By Jonathan Winson (auth.), Paul Ellen, Catherine Thinus-Blanc (eds.)
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Additional info for Cognitive Processes and Spatial Orientation in Animal and Man: Volume II Neurophysiology and Developmental Aspects
A more challenging experiment removed all of the stimuli (O'Keefe, 1983). The start arm of the maze was drawn back from the choice point to conf I ne the rat to the arm at the beg I nn I ng of the tr I a I. The maze was placed In the appropriate position In the room. The rat was p I aced on the start arm I n the presence of a I I the st I mu I I for 30 seconds. Then, all the stimuli were removed. The start arm was pushed up to the maze, and the rat was a II owed to choose between the arms. I n most cases, the rat chose the correct arm (I.
And Deadwyler, S. , 1981. Evoked potent I a I sin the dentate gyrus ref I ect the retent Ion of past sensory events. Neuroscience Letters, 28:319-324. Wlb Ie, C. , Findling, R. , Lang, E. , Crane, S. and Olton, D. , 1985. Mnemonic correlates of unit activity In the hippocampus. Experimental Brain Research. In press. presses thanks to the organ I zers of the conferencE' for their considerable hospito,1 ity, Research Grant MH24213 from the National Institute of Mental Health fer support for the pr('raratlon of th I 5 manuscr i pt and some of the research there I n, E.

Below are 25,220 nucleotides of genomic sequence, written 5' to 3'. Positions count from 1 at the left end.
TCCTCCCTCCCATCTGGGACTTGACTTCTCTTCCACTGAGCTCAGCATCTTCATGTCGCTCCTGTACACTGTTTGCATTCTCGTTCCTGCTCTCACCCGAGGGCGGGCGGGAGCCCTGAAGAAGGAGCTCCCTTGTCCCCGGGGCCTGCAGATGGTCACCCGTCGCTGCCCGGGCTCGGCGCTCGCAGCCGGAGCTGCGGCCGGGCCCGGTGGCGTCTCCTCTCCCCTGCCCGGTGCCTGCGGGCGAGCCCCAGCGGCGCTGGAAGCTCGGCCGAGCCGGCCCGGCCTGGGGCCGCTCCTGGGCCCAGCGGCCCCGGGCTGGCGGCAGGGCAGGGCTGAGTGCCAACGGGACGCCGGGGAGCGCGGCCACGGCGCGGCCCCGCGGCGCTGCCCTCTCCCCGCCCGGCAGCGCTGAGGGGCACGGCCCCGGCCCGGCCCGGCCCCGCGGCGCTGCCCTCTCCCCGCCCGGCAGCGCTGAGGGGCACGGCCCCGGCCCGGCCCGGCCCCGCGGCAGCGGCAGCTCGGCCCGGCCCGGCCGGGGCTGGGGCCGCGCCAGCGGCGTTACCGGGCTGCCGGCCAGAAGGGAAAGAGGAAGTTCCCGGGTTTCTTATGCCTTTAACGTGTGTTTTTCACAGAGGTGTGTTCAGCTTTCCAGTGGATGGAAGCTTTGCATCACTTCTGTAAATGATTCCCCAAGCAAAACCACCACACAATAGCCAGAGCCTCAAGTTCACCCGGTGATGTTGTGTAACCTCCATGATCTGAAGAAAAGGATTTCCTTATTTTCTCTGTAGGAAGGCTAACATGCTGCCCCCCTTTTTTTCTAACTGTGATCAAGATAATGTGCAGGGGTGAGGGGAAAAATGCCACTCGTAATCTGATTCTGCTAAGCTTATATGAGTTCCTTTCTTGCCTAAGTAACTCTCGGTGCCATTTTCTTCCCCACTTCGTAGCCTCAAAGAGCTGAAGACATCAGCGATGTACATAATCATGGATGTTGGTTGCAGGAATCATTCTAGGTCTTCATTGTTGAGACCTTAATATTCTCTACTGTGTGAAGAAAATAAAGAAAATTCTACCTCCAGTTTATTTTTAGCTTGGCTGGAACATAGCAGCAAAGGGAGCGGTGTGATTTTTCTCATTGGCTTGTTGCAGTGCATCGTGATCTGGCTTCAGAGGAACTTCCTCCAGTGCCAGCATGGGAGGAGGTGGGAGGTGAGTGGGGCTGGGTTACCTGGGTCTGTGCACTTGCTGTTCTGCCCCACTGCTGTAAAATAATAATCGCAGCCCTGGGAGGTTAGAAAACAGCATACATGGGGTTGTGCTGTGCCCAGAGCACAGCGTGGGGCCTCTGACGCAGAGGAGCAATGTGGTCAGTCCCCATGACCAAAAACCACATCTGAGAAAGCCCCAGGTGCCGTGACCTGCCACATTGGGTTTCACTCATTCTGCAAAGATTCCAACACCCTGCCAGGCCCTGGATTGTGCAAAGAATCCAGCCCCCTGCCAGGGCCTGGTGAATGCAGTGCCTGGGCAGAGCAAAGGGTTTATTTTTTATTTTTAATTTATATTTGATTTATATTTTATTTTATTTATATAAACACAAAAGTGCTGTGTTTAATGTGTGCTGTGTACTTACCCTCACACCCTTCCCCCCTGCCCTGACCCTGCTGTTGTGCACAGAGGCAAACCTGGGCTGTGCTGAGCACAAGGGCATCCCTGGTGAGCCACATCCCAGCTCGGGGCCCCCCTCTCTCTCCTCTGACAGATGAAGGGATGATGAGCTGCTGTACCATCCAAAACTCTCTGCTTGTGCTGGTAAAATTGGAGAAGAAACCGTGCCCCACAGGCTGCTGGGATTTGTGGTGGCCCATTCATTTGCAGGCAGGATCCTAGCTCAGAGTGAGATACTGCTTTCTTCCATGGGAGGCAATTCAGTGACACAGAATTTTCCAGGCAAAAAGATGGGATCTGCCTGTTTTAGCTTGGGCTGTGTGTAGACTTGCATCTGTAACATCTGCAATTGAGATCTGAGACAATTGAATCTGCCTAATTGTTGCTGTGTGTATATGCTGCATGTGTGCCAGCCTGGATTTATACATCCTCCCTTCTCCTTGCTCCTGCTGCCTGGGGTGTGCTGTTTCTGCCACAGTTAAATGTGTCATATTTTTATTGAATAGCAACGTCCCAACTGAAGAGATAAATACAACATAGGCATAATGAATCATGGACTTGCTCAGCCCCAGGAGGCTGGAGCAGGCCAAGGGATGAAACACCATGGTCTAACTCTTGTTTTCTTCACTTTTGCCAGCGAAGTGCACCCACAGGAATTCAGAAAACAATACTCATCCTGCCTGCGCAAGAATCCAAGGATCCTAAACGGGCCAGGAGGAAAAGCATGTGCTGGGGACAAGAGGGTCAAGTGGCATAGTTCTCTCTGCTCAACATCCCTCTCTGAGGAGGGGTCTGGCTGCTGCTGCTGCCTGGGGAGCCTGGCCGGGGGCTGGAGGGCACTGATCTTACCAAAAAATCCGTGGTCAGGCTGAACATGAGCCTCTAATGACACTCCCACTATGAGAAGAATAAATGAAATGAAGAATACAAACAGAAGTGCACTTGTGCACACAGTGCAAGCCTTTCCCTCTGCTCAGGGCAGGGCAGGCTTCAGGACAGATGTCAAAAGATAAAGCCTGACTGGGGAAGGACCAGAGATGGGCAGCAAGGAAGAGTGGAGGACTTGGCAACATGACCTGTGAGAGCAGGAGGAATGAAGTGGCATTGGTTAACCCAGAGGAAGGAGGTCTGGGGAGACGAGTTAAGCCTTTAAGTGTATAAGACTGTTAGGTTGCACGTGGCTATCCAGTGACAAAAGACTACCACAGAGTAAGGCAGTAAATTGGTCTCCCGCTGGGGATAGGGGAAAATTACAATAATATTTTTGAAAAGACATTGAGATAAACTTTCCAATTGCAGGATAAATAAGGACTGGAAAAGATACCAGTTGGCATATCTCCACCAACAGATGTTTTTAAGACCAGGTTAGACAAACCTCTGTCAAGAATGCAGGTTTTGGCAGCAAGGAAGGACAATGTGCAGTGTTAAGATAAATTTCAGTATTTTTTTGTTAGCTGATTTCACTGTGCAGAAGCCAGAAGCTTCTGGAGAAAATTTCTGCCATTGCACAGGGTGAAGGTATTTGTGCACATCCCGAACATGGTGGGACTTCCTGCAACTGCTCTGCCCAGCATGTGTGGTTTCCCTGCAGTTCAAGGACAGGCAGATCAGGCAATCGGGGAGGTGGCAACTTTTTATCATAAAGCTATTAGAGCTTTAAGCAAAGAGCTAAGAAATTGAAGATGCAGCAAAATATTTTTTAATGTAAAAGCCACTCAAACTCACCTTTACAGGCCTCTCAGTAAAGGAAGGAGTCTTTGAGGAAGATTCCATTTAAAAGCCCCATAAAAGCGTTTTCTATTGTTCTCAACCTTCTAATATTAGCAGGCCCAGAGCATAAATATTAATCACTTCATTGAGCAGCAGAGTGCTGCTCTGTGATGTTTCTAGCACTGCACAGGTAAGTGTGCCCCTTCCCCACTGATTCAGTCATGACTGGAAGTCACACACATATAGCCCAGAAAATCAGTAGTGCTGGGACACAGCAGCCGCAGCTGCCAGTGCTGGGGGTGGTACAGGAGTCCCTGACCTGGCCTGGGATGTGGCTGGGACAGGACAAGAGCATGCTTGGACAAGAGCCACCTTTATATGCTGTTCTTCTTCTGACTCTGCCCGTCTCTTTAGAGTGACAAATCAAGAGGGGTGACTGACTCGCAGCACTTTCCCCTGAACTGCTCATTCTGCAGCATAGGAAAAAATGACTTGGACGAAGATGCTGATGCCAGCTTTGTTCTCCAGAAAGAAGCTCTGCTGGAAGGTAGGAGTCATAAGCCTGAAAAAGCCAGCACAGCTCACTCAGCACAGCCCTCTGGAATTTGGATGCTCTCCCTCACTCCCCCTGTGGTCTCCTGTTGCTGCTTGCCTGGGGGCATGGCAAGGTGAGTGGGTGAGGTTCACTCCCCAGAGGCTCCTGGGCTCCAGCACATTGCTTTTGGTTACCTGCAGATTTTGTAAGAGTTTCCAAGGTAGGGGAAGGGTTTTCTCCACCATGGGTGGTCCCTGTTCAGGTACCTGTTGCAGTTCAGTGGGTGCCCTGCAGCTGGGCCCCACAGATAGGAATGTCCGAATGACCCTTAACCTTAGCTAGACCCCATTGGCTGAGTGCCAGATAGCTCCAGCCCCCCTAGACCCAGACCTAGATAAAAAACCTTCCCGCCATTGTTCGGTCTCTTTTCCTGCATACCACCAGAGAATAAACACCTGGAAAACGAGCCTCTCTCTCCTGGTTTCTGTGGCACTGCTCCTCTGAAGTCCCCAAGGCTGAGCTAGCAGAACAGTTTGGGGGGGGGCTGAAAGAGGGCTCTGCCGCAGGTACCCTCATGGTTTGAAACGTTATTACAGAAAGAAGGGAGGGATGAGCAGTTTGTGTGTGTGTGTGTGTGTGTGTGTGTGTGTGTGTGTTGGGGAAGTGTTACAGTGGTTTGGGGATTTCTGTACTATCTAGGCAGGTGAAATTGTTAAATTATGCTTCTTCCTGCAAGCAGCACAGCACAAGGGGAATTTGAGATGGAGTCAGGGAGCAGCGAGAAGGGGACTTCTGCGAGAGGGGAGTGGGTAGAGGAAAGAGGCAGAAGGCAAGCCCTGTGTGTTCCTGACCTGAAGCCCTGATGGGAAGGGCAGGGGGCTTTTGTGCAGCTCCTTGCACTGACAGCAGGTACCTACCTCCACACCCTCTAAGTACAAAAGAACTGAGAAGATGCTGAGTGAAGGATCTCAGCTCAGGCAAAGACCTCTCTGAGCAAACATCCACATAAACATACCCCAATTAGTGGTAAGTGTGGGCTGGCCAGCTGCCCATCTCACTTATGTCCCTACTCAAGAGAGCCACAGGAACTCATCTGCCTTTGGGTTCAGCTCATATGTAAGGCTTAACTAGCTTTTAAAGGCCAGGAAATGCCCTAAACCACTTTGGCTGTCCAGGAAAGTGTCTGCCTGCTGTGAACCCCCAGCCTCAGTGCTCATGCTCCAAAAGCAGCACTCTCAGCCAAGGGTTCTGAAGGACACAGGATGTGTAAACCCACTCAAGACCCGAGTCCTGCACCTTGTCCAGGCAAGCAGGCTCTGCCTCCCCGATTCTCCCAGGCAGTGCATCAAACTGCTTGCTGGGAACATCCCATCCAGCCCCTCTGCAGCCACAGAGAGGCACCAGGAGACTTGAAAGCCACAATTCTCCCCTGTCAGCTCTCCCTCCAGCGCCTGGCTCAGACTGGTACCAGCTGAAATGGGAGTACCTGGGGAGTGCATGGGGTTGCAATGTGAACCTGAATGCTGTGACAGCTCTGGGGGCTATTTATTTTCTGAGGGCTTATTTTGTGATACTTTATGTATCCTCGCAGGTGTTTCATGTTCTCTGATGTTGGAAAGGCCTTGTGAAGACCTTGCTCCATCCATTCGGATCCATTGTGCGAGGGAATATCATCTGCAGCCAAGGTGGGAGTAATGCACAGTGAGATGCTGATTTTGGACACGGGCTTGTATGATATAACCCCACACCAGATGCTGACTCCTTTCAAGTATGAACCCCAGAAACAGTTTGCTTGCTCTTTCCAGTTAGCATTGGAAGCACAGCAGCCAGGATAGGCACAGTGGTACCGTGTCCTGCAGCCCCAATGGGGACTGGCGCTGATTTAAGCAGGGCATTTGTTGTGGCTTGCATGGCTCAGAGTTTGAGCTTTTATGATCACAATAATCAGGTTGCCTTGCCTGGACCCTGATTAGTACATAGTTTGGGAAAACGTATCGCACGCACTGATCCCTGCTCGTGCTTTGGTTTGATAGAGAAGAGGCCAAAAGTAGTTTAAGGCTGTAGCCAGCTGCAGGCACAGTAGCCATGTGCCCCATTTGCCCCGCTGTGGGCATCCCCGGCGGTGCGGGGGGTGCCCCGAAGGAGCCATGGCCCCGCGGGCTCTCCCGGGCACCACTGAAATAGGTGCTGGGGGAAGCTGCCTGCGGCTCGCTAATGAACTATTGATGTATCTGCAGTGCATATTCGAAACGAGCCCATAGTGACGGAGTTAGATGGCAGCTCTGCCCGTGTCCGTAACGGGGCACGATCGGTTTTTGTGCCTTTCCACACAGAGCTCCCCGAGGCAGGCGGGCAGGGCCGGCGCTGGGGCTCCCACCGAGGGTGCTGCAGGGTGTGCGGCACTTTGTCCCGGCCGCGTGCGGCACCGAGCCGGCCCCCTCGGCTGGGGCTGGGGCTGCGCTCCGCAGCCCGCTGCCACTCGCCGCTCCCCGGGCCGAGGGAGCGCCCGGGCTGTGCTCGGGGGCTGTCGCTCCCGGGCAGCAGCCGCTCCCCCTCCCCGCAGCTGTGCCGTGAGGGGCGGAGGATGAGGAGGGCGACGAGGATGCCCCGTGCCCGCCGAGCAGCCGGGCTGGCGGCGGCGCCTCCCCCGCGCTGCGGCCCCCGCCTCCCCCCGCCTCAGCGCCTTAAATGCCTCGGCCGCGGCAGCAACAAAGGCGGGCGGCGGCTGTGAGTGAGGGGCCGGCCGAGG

Despite the fact that this traditional controversy seems to have lost some of its force in recent years, it nevertheless tends to resurface in a more or less explicit form during a meeting of this kind. The persistence of such a debate clearly deserves consideration and stresses the need for both clarifying concepts and domains and attempting to translate them in neural terms. As a point of departure I propose that a clear distinction could be made between two separate mappings of spatial relationships that might independently contribute to the nervous organization of spatial behaviour.